The film was ‘a labour of love, a work of passion,’ David Weisman told IndieWire ahead of its 25th anniversary screening at the Cannes Film Festival in 2010. It had premiered at Cannes in 1985, where it received a 15-minute standing ovation as well as the Best Actor award for William Hurt, who also took home the BAFTA and the Oscar for his performance as Molina – making history as the first actor to win an Academy Award for portraying a gay character on the big screen. Film critic Janet Maslin, reviewing in The New York Times, called it ‘one of the best films in a long while.’ Others credit it with kick-starting the independent film industry that flourished over the following decade.
‘I used to go to the local movie theater with my mother … It was our escape. I hated my town. There was an authoritarian, repressive atmosphere, and I saw everything in terms of a second-rate cowboy picture, a B Western. The townspeople were the villains, not the heroes.’
But it was a difficult journey to that point. It nearly ruined Weisman financially, and right up until its release he was terrified he’d also ruined his and everyone else’s career. It was directed by little-known Brazilian auteur Héctor Babenco, who didn’t speak much English, but who was still able to fight with Hurt throughout production. Hurt wasn’t his first choice for the role: screen icon Burt Lancaster had signed on first. ‘Lancaster was absolutely obsessed with the novel and with playing Luis Molina,’ Babenco told the New York Daily News in 2001. But his obsession reportedly led to artistic differences with the crew – Weisman recalls that the actor’s rewrites ‘resembled something out of a 1950s gay piano bar’ – and the star eventually walked (although ill health may have also played a part). When Hurt eventually signed on, his agent prophetically told him the film would either destroy his career or win him an Oscar.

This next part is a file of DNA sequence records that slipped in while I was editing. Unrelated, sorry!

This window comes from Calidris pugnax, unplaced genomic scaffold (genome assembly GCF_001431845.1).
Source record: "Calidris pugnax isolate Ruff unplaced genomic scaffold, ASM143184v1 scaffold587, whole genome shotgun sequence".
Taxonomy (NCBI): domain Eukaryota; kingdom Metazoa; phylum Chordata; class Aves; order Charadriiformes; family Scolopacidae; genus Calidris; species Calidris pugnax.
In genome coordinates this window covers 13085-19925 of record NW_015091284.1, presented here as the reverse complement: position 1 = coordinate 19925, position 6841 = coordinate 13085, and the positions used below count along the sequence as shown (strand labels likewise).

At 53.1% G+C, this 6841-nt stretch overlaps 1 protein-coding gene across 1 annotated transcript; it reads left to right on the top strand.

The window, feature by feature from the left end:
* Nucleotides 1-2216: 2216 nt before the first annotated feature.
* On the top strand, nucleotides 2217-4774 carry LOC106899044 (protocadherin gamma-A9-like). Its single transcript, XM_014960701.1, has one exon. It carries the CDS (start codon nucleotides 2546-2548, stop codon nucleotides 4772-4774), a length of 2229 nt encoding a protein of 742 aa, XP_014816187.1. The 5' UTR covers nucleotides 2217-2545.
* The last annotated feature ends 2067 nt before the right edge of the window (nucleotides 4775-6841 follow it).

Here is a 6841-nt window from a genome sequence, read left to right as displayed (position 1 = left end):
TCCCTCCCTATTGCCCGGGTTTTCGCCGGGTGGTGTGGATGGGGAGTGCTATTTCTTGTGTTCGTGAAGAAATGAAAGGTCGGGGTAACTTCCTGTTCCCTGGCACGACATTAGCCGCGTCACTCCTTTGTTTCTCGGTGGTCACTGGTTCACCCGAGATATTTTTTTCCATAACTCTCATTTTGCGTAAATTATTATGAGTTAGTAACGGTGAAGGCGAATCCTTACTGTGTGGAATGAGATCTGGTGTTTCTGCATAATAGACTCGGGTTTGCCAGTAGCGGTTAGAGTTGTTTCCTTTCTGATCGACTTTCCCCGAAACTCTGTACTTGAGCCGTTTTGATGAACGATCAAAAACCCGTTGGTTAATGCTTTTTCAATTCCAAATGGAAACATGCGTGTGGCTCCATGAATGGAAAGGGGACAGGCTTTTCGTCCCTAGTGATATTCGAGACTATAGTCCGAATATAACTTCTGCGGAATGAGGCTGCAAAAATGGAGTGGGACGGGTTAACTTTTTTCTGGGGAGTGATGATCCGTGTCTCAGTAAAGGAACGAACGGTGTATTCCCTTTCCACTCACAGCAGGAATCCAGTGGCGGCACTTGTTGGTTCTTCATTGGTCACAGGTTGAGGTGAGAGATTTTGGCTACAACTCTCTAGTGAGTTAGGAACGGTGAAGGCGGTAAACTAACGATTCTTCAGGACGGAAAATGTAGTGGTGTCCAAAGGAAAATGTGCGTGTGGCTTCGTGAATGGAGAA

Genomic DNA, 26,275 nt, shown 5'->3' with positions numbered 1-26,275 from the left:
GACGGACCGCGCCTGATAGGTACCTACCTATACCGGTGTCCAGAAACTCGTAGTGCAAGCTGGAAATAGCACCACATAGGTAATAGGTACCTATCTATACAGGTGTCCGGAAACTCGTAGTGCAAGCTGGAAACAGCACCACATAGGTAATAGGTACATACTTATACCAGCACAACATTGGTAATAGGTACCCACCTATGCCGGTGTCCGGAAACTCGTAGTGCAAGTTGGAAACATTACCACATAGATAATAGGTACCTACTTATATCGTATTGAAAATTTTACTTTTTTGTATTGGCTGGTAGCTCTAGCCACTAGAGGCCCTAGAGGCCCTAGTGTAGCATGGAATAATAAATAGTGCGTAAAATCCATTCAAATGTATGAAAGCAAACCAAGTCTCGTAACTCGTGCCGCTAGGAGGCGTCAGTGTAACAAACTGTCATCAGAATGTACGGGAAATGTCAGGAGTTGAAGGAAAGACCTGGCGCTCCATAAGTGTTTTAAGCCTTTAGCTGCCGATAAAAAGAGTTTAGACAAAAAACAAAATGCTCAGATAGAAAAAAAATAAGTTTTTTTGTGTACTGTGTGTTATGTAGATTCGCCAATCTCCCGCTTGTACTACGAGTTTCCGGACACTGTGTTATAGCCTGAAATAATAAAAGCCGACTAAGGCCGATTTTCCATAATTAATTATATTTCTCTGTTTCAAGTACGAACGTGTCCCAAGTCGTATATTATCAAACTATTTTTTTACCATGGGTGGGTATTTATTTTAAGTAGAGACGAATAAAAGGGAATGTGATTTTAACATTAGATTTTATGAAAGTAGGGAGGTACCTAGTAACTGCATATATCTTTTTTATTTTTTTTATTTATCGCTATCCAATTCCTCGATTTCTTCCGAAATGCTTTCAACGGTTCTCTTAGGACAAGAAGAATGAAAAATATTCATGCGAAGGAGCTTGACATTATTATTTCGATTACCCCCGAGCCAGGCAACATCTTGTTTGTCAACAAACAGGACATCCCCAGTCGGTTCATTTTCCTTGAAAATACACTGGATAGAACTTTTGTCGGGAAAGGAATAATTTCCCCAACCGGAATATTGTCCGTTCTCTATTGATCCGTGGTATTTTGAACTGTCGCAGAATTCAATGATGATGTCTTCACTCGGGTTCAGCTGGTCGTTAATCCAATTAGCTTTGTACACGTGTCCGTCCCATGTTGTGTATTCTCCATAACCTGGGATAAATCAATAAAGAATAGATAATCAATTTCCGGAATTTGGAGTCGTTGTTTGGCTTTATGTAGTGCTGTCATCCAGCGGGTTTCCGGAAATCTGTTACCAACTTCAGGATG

Kiss on the stage
Puig himself adapted Kiss of the Spider Woman for the stage, transforming his novel into a theatrical play in 1983; it was then translated into English by Allan Baker to premiere in 1985 at London’s Bush Theatre, with Simon Callow and Mark Rylance as Molina and Valentin respectively.
The Broadway musical followed in 1992. Scott Miller, author of Strike Up the Band: A New History of Musical Theatre, wrote ‘John Kander describe[d] the project’s birth: “Freddy came up with the idea. He said to me, “Kiss of the Spider Woman”, and I said “Yes!” immediately. The next person we spoke to was Hal Prince. We said the title and Hal said “Yes!” immediately. Everybody after that thought it was the worst idea they had ever heard.’
‘Freddy came up with the idea. He said to me, “Kiss of the Spider Woman”, and I said “Yes!” immediately. The next person we spoke to was Hal Prince. We said the title and Hal said “Yes!” immediately. Everybody after that thought it was the worst idea they had ever heard.’
The composer, lyricist and director stuck to their guns, however: ‘It was perfectly obvious to the three of us that not only do you have the exotic locale of a South American prison, but you’re spending half the evening inside of somebody else’s fantasy, and if that isn’t a clear message to do something musical, I don’t know what would be.’
In its first iteration, for Prince’s doomed New Musicals venture, it was a failure. But Kander, Ebb and Terrence McNally completely revised the show, cutting most of the original songs and adding new ones in their place, as well as upending the show’s look and structure. In its new shape, and starring Chita Rivera, Brent Carver and Anthony Crivello, Kiss of the Spider Woman played in Toronto and London before arriving on Broadway in 1993 ‘as an established hit’. The awards started rolling in, and history was made, again.
See Kiss of the Spider Woman at The Southbank Theatre, The Sumner, until 28 December.
 Daniel Balderston and José Maristany, ‘The Lesbian and Gay Novel in Latin America’ in The Cambridge Companion to the Latin American Novel
Published on 15 November 2019